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Turkey Survey This Season

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The statewide spring hunting season for wild turkeys — male or bearded turkeys only — runs April 11 through May 9. A youth-only turkey hunting season is April 4-10. The Wildlife Commission will use samples to study the distribution of lympho proliferative disease virus (LPDV). Wild turkeys that carry the virus may exhibit outward signs similar to those of avian pox, including nodules around the head and feet, weakness, lethargy and disorientation. There is no evidence LPDV poses a threat to human health, but hunters should wear latex gloves and eye protection when dressing any wild game, including wild turkey, and avoid getting fluids around eyes, nose, mouth or open cuts.

The virus was first recognized in domestic turkeys in the United Kingdom in 1972 and later in domestic turkeys in Europe and Asia. The first documented cases of the virus in North America occurred in wild turkeys in 2009. It has since been found throughout the Midwest, Southeast and Northeast. In North Carolina, there have been six documented cases of wild turkeys exhibiting symptoms. Diagnostic testing in 2013 of more than 200 hunter-killed turkeys that were not exhibiting symptoms revealed that many of these birds had been exposed to the disease previously. This year, the Wildlife Commission plans to collect and test samples from 500 hunter-killed wild turkeys to determine the prevalence rate and distribution of the virus in North Carolina.

The N.C. Wildlife Resources Commission will close the Wayne E. Smith Shooting Range on Cold Mountain Game Land in Haywood County April 13-17 for routine maintenance and repairs. Commission staff closes the range for one week each spring to clean the grounds, shore the backstop, grade the shooting lanes, and then seed, fertilize and lime the lanes. Staff also will repair and grade the parking area and entrance road, as well as repair or replace shooting benches as needed. The range is scheduled to reopen on April 18.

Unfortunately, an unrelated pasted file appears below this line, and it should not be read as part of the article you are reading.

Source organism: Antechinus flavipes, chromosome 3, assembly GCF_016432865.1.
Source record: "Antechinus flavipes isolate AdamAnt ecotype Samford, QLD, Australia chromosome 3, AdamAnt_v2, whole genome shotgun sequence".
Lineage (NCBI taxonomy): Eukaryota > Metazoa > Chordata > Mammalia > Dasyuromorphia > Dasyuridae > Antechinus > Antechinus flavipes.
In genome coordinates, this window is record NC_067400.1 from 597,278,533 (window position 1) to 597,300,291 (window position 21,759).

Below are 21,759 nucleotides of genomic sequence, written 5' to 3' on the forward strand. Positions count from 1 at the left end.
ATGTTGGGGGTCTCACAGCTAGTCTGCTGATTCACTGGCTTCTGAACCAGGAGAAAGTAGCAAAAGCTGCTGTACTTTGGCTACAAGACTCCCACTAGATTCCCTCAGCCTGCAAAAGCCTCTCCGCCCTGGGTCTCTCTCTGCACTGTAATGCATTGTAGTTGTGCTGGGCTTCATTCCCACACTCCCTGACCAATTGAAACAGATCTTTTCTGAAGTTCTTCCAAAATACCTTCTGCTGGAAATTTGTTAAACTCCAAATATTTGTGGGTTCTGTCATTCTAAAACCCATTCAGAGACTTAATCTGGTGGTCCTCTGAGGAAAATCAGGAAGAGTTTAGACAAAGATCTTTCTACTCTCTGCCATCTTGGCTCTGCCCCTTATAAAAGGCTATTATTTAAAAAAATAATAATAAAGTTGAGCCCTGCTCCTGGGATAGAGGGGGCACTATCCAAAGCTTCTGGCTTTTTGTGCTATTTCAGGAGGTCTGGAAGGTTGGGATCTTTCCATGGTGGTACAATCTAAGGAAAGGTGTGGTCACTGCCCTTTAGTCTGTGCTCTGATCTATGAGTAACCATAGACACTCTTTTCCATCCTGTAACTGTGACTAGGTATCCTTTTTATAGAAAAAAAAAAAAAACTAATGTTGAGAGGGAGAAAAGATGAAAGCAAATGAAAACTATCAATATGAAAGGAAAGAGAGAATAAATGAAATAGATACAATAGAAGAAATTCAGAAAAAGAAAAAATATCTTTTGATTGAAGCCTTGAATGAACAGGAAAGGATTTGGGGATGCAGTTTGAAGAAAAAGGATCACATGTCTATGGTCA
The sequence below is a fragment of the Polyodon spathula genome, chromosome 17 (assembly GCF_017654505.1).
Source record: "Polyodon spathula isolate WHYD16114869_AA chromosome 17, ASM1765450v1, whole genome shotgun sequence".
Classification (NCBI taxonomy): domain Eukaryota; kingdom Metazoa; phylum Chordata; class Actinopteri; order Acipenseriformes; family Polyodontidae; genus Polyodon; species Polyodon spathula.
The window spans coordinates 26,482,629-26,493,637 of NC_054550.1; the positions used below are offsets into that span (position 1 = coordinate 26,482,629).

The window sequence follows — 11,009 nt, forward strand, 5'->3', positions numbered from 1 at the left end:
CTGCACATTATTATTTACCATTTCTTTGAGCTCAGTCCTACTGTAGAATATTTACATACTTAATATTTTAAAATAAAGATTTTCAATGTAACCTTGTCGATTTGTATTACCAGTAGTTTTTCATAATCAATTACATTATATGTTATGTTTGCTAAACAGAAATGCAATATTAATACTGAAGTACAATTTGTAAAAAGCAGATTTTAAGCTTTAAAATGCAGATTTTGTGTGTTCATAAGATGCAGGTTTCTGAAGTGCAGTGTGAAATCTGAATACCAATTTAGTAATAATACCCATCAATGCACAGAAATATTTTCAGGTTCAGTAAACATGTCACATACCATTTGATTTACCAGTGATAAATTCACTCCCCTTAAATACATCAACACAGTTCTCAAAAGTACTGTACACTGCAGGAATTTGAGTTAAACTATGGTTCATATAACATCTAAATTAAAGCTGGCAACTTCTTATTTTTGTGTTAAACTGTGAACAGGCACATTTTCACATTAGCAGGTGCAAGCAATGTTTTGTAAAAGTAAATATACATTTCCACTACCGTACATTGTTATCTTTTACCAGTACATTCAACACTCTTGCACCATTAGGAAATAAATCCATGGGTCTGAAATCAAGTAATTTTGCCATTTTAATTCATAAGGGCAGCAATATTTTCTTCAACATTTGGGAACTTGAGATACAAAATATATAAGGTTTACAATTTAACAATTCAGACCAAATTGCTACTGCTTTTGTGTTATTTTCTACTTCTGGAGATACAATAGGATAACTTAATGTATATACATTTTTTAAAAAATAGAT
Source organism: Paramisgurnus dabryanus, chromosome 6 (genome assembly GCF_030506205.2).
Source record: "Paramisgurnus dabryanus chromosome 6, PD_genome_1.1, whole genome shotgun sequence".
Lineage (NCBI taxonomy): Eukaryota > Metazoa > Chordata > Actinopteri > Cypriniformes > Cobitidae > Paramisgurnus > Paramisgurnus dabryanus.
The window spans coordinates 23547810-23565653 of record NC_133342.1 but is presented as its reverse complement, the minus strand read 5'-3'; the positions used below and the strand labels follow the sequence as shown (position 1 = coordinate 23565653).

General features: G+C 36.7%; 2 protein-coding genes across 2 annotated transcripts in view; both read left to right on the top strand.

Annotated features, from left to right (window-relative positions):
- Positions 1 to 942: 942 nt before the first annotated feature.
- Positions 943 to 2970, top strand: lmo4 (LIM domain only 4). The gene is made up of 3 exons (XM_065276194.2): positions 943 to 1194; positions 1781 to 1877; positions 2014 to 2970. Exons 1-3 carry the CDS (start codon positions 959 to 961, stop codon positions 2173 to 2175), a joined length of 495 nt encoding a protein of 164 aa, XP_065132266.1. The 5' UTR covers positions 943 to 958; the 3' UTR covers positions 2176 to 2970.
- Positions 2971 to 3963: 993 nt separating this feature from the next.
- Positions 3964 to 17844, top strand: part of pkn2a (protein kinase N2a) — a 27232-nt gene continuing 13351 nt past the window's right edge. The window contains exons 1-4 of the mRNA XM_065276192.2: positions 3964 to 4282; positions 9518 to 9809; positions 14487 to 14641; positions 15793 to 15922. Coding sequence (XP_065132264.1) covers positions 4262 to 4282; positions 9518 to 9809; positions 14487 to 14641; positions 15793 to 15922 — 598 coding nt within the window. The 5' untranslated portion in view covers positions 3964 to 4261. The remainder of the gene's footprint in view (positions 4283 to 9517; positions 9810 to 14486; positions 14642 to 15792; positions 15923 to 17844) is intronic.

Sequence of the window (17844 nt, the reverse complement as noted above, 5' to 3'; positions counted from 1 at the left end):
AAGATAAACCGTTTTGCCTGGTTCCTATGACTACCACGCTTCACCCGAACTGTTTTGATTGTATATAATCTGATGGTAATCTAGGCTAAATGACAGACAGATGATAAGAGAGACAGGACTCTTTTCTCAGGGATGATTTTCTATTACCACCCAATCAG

This is a very popular range with folks in our region, despite it being nearly one hour from Asheville. The Wildlife Commission does not staff the Wayne E. Smith Shooting Range, but it is open to the public free of charge during daylight hours Monday through Saturday. Shooters are allowed to use pistols, rifles, shotguns and muzzleloaders on the range, which features five shooting lanes. The range is located near Waynesville in Haywood County, about two miles past Lake Logan off of Hwy 215, when traveling from Hwy 276. GPS coordinates are:-82 56.385, 35 22.841.

Our next installment to get you ready for sporting clays this Spring is draw length as part of the Ready Position. Draw length is simply how far the butt of the shotgun is from the pocket of the shooting shoulder. When we start with a novice we typically recommend started with the gun pre-mounted. By doing so the new shooter can focus on some of the other fundamentals that are more important. In sporting clays competition you can start with the gun pre-mounted on the butt lowered. To a certain degree it depends on personal choice but it can also be a factor in target acquisition.

If a pre-mounted gun causes you to lose sight of the target in your periphery then lower the butt slightly below the shoulder keeping the barrel along the line of flight as previously discussed. There are times when you want the gun below the shoulder, as when you have a high incoming target. This way you can have your muzzle up/butt down to watch the flight of the target and intercept it as it reaches its apex. You do not want to track an incoming bird along its entire path or you lose target focus. Now let’s put this to practice and bust some targets!

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